“But we’re not all like that!” Part 2

Warning: Sexual harassment and assault

Yesterday, I wrote about how “not all like that” is often code for “I don’t like something about you but I’m trying not to be a jerk.”  Today I’m going to talk about a different sort of “not all like that”–the kind that gets defensive when there are people “like that.”

Every day, women put up with (often in silence) all manner of harassment–on the street, on public transportation, in the workplace, in church.  Catcalls, leers and jeers, whistles, groping, comments about our bodies, name-calling, angry retorts when we don’t respond.  We bear it, usually because someone has told us it isn’t a big deal or that we must have “been sexy that day” or we’re overreacting.  We’re made to feel alone, as though we’re the only ones who have ever experienced it, and we must somehow be responsible for it.

I’ve been there.  The boy who cornered me and grabbed my breasts until I screamed for help.  The classmate who ran his foot up my leg during study hall and whispered dirty things he was going to do to me.  The religious authority who forced me to feel his erection.  The student in my lab who gave me his assignments with “bitch” and “whore” scrawled at the top.  The kid who wrote in my year book his offer to “let” me give him a blow job.  The men who whistled at my sister and me on our way to the theater and called out,”Heyyyyy, ladies!”  The man in the bar who put his arm around me when I wouldn’t give him my attention.

The problem isn’t just that these men and boys exist.  It’s that whenever we talk about it, the automatic response from at least one man will always be, “But we’re not all like that” or “Well, I’m not like that” or “”Men get harassed too, you know.”  Well, cheers to you that you’re not like that, but don’t expect me to pat you on the back and give you a gold star for not being a dick to women.  Would you like to know some better responses?  Here you go:

My God. I’m so sorry that happened to you.


Next time I see someone doing that, I’ll speak up.


It’s wrong for anyone to be treated that way.

and even

It’s happened to me, too. (Because it does happen to men, and that’s just as shitty, and men shouldn’t be shamed into silence either.)

Unfortunately, too many people believe that these are isolated events perpetrated by a few folks with boundary issues.  It’s not, though.  Millions of us have experienced these things, and they happen everywhere.  I hope that when confronted with the facts, the denial and the shaming and the victim-blaming will unravel. The UK-based Everyday Sexism Project seeks to make that happen, fighting the lie that it’s not common or it’s the fault of the people on the receiving end.  I highly recommend following @EverydaySexism and the hashtag #SHOUTINGBACK on Twitter.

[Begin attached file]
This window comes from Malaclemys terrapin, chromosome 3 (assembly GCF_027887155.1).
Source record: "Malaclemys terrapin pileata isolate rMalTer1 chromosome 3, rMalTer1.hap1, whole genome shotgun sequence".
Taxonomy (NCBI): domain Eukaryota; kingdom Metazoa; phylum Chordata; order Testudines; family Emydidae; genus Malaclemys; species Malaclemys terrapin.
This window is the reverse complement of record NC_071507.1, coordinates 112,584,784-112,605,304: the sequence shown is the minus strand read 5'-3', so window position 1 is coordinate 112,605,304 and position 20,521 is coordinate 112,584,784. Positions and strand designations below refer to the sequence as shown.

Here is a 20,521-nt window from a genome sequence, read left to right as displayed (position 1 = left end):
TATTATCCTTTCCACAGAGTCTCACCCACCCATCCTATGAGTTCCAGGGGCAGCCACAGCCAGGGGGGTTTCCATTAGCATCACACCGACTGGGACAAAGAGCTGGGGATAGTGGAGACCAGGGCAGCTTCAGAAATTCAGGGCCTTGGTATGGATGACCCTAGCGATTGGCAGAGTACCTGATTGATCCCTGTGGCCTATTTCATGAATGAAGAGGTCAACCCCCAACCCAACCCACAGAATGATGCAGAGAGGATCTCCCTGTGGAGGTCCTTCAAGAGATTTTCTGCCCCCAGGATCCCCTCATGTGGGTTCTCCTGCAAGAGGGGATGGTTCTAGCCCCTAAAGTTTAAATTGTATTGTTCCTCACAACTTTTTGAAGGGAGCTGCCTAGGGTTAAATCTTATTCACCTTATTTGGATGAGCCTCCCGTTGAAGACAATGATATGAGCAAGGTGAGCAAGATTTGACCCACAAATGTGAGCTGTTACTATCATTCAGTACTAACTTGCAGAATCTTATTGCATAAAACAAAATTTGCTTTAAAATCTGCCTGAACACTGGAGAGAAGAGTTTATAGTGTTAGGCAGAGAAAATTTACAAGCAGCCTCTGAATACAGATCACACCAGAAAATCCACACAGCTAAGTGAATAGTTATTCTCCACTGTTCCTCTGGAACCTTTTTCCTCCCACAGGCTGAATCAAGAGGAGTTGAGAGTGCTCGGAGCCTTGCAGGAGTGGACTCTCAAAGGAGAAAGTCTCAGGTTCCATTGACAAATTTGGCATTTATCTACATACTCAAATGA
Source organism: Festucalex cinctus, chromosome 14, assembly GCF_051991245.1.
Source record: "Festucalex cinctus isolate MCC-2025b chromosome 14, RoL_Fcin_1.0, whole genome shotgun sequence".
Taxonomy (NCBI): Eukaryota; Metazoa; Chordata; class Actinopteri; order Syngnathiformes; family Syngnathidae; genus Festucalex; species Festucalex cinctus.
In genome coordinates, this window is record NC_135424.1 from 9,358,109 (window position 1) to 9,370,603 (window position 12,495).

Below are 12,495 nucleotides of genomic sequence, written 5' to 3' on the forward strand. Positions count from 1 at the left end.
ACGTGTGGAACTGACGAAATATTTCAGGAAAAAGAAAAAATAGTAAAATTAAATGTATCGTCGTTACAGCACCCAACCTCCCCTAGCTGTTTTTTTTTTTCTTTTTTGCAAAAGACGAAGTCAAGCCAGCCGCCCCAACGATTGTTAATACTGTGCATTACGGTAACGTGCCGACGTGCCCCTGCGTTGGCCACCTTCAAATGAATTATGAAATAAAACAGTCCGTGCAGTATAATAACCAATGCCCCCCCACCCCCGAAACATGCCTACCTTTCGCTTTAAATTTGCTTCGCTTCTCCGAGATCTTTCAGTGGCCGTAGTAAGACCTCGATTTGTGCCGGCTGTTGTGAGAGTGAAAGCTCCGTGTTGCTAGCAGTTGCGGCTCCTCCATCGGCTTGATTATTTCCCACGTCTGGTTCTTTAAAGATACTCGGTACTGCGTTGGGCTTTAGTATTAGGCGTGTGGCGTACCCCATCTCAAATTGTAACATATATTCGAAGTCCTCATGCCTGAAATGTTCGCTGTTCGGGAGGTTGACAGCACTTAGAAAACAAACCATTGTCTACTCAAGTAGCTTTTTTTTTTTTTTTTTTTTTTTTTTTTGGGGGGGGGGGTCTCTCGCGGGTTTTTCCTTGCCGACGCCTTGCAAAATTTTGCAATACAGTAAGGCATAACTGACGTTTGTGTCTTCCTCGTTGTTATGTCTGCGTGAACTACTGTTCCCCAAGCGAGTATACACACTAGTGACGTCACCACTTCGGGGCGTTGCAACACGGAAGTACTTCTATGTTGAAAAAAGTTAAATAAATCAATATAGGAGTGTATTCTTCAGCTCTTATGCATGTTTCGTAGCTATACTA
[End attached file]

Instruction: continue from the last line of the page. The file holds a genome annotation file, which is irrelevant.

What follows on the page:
Take a few minutes to watch this video (it’s probably NSFW; there’s explicit mentions of specific kinds of harassment, including public masturbation).

Don’t excuse or minimize this behavior; don’t remind me that you don’t participate; don’t play the “what about the men” card.  Please just help make a difference.

14 thoughts on ““But we’re not all like that!” Part 2

  1. Totally agree, and your suggested responses are right on.

    Also, I want to say thanks for saying “Millions of us have experienced these things” and not “Every single woman has experienced this.” Obviously I never wish to get harassed or cat-called, but when I hear other women talk about this kind of thing and say, “All women know what I’m talking about” it makes me feel like I am the only person ever who’s never experienced this, and it brings back feelings from growing up of feeling like I was ugly or being treated like I was invisible. So thank you for not being exclusive in your language.

    • Thanks for your kind words! I’m trying to be mindful of how I say things like that, because you’re right, it’s just as exclusionary to say “all women have had this happen” as it is to say “you’re exaggerating–this doesn’t happen.” You’re definitely not alone in your experiences, any more than I am in mine.